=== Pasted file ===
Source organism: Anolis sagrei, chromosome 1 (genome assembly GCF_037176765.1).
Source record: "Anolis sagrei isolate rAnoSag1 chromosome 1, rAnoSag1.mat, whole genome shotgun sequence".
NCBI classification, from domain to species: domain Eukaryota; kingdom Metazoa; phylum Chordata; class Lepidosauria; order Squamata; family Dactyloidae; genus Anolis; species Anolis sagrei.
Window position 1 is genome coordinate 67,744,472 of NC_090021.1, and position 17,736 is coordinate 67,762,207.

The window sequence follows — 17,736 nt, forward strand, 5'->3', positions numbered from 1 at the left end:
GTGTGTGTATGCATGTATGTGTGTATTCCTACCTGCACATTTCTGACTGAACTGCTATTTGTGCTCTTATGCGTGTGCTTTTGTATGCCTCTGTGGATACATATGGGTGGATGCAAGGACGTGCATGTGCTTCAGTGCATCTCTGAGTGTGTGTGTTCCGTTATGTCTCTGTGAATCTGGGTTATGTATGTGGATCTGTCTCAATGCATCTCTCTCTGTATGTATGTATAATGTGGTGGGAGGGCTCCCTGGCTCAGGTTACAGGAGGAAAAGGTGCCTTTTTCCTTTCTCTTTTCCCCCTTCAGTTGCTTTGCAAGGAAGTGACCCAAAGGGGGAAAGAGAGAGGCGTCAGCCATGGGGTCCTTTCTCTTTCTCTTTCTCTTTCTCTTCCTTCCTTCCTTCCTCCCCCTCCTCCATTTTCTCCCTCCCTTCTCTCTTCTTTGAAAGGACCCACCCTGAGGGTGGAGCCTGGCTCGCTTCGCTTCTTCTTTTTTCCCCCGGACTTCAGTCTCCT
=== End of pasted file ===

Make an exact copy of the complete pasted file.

Source organism: Anolis sagrei, chromosome 1 (genome assembly GCF_037176765.1).
Source record: "Anolis sagrei isolate rAnoSag1 chromosome 1, rAnoSag1.mat, whole genome shotgun sequence".
NCBI classification, from domain to species: domain Eukaryota; kingdom Metazoa; phylum Chordata; class Lepidosauria; order Squamata; family Dactyloidae; genus Anolis; species Anolis sagrei.
Window position 1 is genome coordinate 67,744,472 of NC_090021.1, and position 17,736 is coordinate 67,762,207.

The window sequence follows — 17,736 nt, forward strand, 5'->3', positions numbered from 1 at the left end:
GTGTGTGTATGCATGTATGTGTGTATTCCTACCTGCACATTTCTGACTGAACTGCTATTTGTGCTCTTATGCGTGTGCTTTTGTATGCCTCTGTGGATACATATGGGTGGATGCAAGGACGTGCATGTGCTTCAGTGCATCTCTGAGTGTGTGTGTTCCGTTATGTCTCTGTGAATCTGGGTTATGTATGTGGATCTGTCTCAATGCATCTCTCTCTGTATGTATGTATAATGTGGTGGGAGGGCTCCCTGGCTCAGGTTACAGGAGGAAAAGGTGCCTTTTTCCTTTCTCTTTTCCCCCTTCAGTTGCTTTGCAAGGAAGTGACCCAAAGGGGGAAAGAGAGAGGCGTCAGCCATGGGGTCCTTTCTCTTTCTCTTTCTCTTTCTCTTCCTTCCTTCCTTCCTCCCCCTCCTCCATTTTCTCCCTCCCTTCTCTCTTCTTTGAAAGGACCCACCCTGAGGGTGGAGCCTGGCTCGCTTCGCTTCTTCTTTTTTCCCCCGGACTTCAGTCTCCT